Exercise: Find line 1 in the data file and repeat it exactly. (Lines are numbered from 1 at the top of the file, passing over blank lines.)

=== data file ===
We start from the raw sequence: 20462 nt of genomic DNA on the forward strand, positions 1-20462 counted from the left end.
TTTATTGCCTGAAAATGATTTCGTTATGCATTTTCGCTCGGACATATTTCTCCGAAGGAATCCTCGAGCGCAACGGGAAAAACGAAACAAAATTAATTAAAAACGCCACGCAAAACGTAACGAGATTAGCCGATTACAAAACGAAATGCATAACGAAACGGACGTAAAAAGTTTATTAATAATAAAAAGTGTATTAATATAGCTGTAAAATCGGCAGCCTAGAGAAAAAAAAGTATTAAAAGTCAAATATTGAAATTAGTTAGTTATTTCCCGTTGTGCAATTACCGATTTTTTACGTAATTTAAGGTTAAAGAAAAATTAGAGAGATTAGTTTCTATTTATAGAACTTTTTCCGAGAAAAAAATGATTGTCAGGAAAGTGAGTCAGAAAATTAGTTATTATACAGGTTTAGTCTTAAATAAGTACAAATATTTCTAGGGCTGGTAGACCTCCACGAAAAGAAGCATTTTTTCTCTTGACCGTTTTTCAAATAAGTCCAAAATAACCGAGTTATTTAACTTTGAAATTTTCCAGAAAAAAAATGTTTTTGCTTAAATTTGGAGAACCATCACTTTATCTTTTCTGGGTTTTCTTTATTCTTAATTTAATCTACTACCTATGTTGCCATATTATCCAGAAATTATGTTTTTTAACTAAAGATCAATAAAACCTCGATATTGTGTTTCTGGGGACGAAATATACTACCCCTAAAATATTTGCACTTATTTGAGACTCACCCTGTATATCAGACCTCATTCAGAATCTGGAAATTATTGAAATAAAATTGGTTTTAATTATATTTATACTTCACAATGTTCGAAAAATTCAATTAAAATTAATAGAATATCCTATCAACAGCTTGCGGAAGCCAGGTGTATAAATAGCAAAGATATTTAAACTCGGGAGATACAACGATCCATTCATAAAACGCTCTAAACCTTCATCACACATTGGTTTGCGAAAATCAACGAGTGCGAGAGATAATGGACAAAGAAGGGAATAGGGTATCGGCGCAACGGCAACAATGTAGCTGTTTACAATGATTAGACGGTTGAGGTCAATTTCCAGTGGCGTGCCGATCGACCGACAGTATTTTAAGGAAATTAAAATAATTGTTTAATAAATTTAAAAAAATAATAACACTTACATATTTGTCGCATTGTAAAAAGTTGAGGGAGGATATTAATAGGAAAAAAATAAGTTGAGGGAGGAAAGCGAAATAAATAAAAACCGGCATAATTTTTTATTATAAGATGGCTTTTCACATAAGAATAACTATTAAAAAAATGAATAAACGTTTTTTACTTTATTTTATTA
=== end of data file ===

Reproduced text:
We start from the raw sequence: 20462 nt of genomic DNA on the forward strand, positions 1-20462 counted from the left end.